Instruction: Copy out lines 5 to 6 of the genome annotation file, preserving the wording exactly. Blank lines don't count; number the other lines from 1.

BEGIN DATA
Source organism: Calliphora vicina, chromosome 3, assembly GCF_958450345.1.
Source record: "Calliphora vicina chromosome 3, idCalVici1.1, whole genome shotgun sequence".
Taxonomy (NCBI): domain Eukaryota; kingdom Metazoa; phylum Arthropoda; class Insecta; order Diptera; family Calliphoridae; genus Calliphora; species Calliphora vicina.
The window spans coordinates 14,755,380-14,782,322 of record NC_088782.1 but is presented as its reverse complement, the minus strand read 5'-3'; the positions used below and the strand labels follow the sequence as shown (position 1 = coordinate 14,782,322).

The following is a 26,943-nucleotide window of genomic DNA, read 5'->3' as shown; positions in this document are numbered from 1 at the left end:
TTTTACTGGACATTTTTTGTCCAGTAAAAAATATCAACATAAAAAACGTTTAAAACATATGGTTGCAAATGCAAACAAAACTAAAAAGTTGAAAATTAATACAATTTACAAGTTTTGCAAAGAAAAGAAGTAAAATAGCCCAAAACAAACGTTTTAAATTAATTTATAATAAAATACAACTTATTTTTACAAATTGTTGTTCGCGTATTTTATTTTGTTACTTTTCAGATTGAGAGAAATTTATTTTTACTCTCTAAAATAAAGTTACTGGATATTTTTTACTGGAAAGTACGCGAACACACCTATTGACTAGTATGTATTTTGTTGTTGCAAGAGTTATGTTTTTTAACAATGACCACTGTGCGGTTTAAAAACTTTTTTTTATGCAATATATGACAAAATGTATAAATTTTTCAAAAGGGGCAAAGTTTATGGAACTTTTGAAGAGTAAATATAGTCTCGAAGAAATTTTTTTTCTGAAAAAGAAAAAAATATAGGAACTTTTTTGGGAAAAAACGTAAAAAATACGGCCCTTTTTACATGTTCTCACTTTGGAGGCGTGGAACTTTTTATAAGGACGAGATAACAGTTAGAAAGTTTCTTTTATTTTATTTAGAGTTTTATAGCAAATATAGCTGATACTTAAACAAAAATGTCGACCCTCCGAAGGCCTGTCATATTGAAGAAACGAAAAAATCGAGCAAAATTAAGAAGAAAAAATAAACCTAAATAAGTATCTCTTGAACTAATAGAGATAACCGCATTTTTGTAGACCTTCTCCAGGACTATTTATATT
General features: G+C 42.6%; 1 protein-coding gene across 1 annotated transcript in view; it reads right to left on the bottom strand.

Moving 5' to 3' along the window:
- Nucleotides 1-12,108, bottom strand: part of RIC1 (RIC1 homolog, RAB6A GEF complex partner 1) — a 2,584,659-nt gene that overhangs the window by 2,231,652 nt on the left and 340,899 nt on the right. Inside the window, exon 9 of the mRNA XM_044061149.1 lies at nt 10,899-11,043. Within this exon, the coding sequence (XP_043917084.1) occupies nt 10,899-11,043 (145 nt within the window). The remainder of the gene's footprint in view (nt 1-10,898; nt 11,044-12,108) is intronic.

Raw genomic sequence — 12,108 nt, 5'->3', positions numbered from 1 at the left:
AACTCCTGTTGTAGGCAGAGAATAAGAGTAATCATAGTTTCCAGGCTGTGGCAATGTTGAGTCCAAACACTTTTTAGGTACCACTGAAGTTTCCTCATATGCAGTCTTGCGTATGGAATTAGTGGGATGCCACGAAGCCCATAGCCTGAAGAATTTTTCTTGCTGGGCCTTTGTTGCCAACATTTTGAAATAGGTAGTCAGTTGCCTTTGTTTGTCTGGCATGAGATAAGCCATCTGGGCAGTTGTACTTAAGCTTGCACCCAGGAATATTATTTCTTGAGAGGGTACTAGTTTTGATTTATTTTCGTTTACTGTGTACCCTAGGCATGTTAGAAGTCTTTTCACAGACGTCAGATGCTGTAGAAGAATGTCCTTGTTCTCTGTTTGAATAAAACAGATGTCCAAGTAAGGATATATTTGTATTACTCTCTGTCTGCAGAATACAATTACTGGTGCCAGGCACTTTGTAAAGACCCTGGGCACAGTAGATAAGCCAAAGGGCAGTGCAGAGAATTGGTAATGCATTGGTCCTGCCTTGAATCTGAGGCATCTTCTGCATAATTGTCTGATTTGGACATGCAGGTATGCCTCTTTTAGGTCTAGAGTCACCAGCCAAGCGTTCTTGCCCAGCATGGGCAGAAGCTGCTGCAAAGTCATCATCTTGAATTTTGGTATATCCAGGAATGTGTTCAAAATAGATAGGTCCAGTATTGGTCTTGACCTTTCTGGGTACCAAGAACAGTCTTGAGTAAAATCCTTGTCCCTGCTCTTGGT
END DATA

The following is a 26,943-nucleotide window of genomic DNA, read 5'->3' as shown; positions in this document are numbered from 1 at the left end:
TTTTACTGGACATTTTTTGTCCAGTAAAAAATATCAACATAAAAAACGTTTAAAACATATGGTTGCAAATGCAAACAAAACTAAAAAGTTGAAAATTAATACAATTTACAAGTTTTGCAAAGAAAAGAAGTAAAATAGCCCAAAACAAACGTTTTAAATTAATTTATAATAAAATACAACTTATTTTTACAAATTGTTGTTCGCGTATTTTATTTTGTTACTTTTCAGATTGAGAGAAATTTATTTTTACTCTCTAAAATAAAGTTACTGGATATTTTTTACTGGAAAGTACGCGAACACACCTATTGACTAGTATGTATTTTGTTGTTGCAAGAGTTATGTTTTTTAACAATGACCACTGTGCGGTTTAAAAACTTTTTTTTATGCAATATATGACAAAATGTATAAATTTTTCAAAAGGGGCAAAGTTTATGGAACTTTTGAAGAGTAAATATAGTCTCGAAGAAATTTTTTTTCTGAAAAAGAAAAAAATATAGGAACTTTTTTGGGAAAAAACGTAAAAAATACGGCCCTTTTTACATGTTCTCACTTTGGAGGCGTGGAACTTTTTATAAGGACGAGATAACAGTTAGAAAGTTTCTTTTATTTTATTTAGAGTTTTATAGCAAATATAGCTGATACTTAAACAAAAATGTCGACCCTCCGAAGGCCTGTCATATTGAAGAAACGAAAAAATCGAGCAAAATTAAGAAGAAAAAATAAACCTAAATAAGTATCTCTTGAACTAATAGAGATAACCGCATTTTTGTAGACCTTCTCCAGGACTATTTATATT